Canon FD 50mm f1.4 depth of field too shallow?

Discussion in 'Adapted Lenses' started by walter_j, Jun 28, 2015.

  1. walter_j

    walter_j Mu-43 Veteran

    364
    Sep 10, 2013
    Hagwilget, B.C., Canada
    Walter
    I took a few shots at a nearby mountain, but the moon was out of focus, and then focused on the moon, but the mountains were very soft even at small aperture of F22. Is this a normal issue, or perhaps an adapter problem? I have the Kipon FD adapter. I remember putting the lens aside after noticing this issue in the past, but now am trying to determine the reason for this issue. A roche (1 of 1)-16. ny ideas?
     
  2. pellicle

    pellicle Mu-43 All-Pro

    Feb 10, 2010
    Southport, OzTrailEYa
    pellicle
    f22 its probably that you're seeing diffraction ... it looks like either diffraction of fog on the lens to me.

    Are you focusing using the EVF and magnification to confirm focus?

    Considering that the shot is at infinity the DoF is meaningless at that sort of distance. 10km away, 100,000Km away .. all are "infinity"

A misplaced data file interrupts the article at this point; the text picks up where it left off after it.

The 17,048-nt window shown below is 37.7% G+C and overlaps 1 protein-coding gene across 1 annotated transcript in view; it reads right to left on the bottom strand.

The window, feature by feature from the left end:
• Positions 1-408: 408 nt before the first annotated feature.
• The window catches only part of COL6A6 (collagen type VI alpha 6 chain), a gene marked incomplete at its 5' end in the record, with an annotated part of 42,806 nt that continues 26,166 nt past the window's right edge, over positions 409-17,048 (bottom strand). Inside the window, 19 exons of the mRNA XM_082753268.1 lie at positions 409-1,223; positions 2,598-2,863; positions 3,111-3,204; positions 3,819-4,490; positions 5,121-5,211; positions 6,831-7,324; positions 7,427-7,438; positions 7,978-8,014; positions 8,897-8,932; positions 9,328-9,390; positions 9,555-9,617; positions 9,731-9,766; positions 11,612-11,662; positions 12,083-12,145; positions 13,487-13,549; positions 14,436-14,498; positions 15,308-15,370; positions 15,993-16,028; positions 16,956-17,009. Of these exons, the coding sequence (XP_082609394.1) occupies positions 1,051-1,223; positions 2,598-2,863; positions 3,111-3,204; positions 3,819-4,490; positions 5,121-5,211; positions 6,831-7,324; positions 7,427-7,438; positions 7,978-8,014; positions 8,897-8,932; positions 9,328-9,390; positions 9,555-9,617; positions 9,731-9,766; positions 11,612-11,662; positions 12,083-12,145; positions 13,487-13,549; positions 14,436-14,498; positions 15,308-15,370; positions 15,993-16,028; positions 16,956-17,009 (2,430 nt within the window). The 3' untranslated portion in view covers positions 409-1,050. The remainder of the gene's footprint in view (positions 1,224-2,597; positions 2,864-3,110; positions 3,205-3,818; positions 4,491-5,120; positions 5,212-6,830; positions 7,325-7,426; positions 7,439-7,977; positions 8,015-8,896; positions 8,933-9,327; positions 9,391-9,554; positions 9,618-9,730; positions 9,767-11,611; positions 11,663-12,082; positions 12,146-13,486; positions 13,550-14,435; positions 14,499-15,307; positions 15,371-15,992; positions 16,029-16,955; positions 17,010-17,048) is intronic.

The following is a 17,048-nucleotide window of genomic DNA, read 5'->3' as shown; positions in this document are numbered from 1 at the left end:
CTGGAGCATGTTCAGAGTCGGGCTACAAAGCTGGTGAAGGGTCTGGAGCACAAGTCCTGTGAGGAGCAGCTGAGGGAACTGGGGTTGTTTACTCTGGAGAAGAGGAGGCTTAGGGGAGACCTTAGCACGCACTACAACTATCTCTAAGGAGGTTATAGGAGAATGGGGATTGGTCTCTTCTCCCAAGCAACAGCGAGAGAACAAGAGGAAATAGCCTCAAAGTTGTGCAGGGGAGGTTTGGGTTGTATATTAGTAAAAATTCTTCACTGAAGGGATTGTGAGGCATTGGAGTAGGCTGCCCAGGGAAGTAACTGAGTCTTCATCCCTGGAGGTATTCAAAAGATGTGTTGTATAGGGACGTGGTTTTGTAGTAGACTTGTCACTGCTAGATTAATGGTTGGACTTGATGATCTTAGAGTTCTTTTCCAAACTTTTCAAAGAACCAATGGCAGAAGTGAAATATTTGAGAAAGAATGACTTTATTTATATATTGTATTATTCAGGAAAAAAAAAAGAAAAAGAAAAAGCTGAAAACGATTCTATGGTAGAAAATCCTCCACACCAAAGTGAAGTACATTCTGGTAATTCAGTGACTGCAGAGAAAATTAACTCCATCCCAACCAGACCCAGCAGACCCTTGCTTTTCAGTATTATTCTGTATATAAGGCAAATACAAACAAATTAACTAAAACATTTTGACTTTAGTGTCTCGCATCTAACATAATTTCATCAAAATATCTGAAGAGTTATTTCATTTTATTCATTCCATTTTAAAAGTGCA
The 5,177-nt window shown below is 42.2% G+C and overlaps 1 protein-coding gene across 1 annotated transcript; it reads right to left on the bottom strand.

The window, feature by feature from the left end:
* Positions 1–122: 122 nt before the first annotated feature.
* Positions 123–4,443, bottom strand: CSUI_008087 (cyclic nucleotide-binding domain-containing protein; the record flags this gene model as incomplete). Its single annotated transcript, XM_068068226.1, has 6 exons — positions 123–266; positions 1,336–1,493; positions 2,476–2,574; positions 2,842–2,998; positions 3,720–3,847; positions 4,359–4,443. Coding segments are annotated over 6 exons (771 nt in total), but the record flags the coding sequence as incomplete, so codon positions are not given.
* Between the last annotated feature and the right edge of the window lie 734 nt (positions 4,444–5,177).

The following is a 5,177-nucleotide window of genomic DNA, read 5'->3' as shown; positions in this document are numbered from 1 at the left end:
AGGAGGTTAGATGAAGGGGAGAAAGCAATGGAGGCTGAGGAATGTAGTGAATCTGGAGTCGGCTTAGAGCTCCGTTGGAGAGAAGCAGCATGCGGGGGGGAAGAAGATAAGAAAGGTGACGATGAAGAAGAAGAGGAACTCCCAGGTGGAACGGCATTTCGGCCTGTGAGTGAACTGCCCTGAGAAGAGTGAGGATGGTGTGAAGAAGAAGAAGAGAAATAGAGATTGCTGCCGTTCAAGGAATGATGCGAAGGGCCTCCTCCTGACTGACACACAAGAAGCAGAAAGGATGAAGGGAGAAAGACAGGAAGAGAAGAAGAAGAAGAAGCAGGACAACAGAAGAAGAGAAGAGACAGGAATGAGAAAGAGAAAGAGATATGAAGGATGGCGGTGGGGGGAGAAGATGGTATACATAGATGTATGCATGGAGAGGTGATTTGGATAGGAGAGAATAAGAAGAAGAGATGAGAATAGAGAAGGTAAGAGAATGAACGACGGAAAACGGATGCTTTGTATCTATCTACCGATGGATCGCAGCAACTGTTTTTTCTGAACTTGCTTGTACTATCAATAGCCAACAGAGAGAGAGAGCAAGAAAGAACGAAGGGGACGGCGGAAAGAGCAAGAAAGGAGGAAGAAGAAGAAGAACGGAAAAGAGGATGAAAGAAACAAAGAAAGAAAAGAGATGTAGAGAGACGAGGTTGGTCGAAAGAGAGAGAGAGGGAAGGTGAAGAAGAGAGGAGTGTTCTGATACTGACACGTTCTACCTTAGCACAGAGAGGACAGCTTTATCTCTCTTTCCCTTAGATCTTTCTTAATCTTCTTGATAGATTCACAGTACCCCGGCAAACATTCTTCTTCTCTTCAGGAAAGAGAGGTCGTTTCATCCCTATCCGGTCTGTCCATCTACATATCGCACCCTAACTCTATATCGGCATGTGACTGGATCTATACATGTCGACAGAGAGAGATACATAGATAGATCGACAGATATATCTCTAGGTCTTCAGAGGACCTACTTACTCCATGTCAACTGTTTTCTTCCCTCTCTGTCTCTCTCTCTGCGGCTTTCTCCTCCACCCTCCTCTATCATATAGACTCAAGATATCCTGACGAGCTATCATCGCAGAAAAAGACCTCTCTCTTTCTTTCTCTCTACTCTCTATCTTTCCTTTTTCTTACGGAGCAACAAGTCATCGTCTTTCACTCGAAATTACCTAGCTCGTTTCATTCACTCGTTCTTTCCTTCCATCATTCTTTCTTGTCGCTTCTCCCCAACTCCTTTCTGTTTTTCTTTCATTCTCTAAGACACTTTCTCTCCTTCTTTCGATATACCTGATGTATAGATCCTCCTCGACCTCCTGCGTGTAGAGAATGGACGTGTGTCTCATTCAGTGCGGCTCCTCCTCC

try f5.6 and focus carefully using the magnification

    PS: my copy is clear as a bell (to look at and with respect to focus)
     
  3. tkbslc

    tkbslc Mu-43 Hall of Famer

    If you suspect optical or focus issues, try shooting some easy subjects in the daytime at f5.6. If you can't get sharp shots there, then it's probably the lens.

    f22 will be soft due to diffraction, but I don't know about THIS soft. I don't see the EXIF, but was your shutter speed OK? Did you set the focal length for IBIS? Did you have any other shots that looked good?
     
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  4. edmsnap

    edmsnap Mu-43 Veteran

    430
    Dec 20, 2011
    Edmonton, Alberta
    How are you focusing? Once adapted, putting an FD lens to infinity using its focus ring will always be wrong as the adapters are made to allow for variances and they all focus past infinity. You need to set the aperture at 1.4, focus using the EVF and magnification, then keep the camera stationary (ie: tripod) while stopping down to 5.6 - 8ish. As noted above, if you stop down beyond that, diffraction will eat you like any other lens on ยต4/3. If you're still getting those results, then fog/haze could be the issue. Also worth checking that the lens is mounted correctly and functional - when you turn the aperture ring, is the aperture actually changing? To me, it kind of looks like the aperture might be frozen wide open (judging by the focus issues, the "glow," and the CA).

    A working FD 50/1.4 will give vastly better results than this.